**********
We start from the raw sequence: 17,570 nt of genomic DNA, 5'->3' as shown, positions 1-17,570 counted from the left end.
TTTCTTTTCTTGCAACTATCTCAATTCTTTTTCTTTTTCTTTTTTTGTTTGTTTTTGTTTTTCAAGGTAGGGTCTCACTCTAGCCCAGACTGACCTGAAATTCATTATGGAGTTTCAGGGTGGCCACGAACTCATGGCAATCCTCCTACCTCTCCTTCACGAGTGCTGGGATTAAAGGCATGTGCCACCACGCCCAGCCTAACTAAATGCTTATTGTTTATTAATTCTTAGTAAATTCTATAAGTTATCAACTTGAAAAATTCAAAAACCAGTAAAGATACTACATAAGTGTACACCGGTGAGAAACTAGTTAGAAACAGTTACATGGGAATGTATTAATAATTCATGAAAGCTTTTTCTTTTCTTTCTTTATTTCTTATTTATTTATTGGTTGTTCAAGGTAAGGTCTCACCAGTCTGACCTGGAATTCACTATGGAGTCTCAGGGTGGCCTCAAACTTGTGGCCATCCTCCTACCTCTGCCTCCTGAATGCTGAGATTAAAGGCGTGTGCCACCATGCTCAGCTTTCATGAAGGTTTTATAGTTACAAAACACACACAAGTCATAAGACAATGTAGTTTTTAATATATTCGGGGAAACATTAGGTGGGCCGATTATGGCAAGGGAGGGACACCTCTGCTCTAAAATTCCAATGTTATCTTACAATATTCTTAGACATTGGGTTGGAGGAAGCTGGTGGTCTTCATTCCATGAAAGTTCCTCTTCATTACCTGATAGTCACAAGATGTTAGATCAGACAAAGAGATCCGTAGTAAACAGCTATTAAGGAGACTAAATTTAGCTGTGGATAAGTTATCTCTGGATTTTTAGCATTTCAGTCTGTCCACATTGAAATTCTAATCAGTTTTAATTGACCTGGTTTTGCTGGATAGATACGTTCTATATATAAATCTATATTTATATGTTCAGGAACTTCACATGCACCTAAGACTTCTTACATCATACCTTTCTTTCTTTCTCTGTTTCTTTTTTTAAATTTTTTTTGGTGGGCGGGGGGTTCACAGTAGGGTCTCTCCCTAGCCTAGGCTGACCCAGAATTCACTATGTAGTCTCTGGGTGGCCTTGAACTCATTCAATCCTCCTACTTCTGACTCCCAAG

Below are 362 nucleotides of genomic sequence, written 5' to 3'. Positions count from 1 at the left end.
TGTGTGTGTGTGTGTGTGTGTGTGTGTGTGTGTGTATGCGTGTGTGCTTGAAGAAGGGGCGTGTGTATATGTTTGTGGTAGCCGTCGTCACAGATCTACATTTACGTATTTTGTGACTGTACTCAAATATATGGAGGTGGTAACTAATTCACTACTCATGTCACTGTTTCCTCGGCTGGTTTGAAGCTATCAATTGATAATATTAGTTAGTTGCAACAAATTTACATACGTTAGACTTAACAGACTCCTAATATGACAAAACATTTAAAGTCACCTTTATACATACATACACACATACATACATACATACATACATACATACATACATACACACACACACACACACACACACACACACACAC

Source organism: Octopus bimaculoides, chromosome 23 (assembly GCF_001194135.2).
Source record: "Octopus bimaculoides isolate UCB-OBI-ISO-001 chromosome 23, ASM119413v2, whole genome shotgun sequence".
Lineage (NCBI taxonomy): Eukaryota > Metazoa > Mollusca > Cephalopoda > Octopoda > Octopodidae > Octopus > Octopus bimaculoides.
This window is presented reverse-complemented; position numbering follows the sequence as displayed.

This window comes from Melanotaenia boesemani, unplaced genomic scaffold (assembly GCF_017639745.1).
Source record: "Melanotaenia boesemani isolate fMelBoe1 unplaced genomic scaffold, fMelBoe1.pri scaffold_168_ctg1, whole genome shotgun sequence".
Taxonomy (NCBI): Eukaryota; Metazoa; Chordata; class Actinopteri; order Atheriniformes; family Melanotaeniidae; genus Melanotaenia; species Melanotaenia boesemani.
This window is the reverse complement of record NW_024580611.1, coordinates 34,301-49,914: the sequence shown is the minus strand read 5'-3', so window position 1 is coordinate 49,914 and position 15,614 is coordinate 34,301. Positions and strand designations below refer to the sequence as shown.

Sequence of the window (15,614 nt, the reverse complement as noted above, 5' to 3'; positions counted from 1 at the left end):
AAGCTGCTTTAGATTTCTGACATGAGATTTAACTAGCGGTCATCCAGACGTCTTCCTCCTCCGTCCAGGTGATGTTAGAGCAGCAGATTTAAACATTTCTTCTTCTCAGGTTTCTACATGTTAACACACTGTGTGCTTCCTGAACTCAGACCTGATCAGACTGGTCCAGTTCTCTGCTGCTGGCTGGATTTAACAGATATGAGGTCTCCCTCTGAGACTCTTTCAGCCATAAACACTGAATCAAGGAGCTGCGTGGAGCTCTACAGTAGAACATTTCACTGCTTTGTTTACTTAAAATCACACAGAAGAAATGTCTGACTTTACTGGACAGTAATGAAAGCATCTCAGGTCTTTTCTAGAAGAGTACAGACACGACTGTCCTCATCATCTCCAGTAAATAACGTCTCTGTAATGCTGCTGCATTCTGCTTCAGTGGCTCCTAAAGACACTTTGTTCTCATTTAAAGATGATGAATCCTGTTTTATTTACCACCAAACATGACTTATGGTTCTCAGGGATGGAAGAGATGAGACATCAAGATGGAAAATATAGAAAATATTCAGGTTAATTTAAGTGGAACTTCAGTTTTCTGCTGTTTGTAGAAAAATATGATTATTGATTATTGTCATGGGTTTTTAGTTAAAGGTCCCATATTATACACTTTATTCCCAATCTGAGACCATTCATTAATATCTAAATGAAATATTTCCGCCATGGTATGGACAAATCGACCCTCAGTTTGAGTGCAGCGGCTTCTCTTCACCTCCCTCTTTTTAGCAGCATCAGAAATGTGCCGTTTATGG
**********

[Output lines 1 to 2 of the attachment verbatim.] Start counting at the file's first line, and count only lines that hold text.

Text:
We start from the raw sequence: 17,570 nt of genomic DNA, 5'->3' as shown, positions 1-17,570 counted from the left end.
TTTCTTTTCTTGCAACTATCTCAATTCTTTTTCTTTTTCTTTTTTTGTTTGTTTTTGTTTTTCAAGGTAGGGTCTCACTCTAGCCCAGACTGACCTGAAATTCATTATGGAGTTTCAGGGTGGCCACGAACTCATGGCAATCCTCCTACCTCTCCTTCACGAGTGCTGGGATTAAAGGCATGTGCCACCACGCCCAGCCTAACTAAATGCTTATTGTTTATTAATTCTTAGTAAATTCTATAAGTTATCAACTTGAAAAATTCAAAAACCAGTAAAGATACTACATAAGTGTACACCGGTGAGAAACTAGTTAGAAACAGTTACATGGGAATGTATTAATAATTCATGAAAGCTTTTTCTTTTCTTTCTTTATTTCTTATTTATTTATTGGTTGTTCAAGGTAAGGTCTCACCAGTCTGACCTGGAATTCACTATGGAGTCTCAGGGTGGCCTCAAACTTGTGGCCATCCTCCTACCTCTGCCTCCTGAATGCTGAGATTAAAGGCGTGTGCCACCATGCTCAGCTTTCATGAAGGTTTTATAGTTACAAAACACACACAAGTCATAAGACAATGTAGTTTTTAATATATTCGGGGAAACATTAGGTGGGCCGATTATGGCAAGGGAGGGACACCTCTGCTCTAAAATTCCAATGTTATCTTACAATATTCTTAGACATTGGGTTGGAGGAAGCTGGTGGTCTTCATTCCATGAAAGTTCCTCTTCATTACCTGATAGTCACAAGATGTTAGATCAGACAAAGAGATCCGTAGTAAACAGCTATTAAGGAGACTAAATTTAGCTGTGGATAAGTTATCTCTGGATTTTTAGCATTTCAGTCTGTCCACATTGAAATTCTAATCAGTTTTAATTGACCTGGTTTTGCTGGATAGATACGTTCTATATATAAATCTATATTTATATGTTCAGGAACTTCACATGCACCTAAGACTTCTTACATCATACCTTTCTTTCTTTCTCTGTTTCTTTTTTTAAATTTTTTTTGGTGGGCGGGGGGTTCACAGTAGGGTCTCTCCCTAGCCTAGGCTGACCCAGAATTCACTATGTAGTCTCTGGGTGGCCTTGAACTCATTCAATCCTCCTACTTCTGACTCCCAAG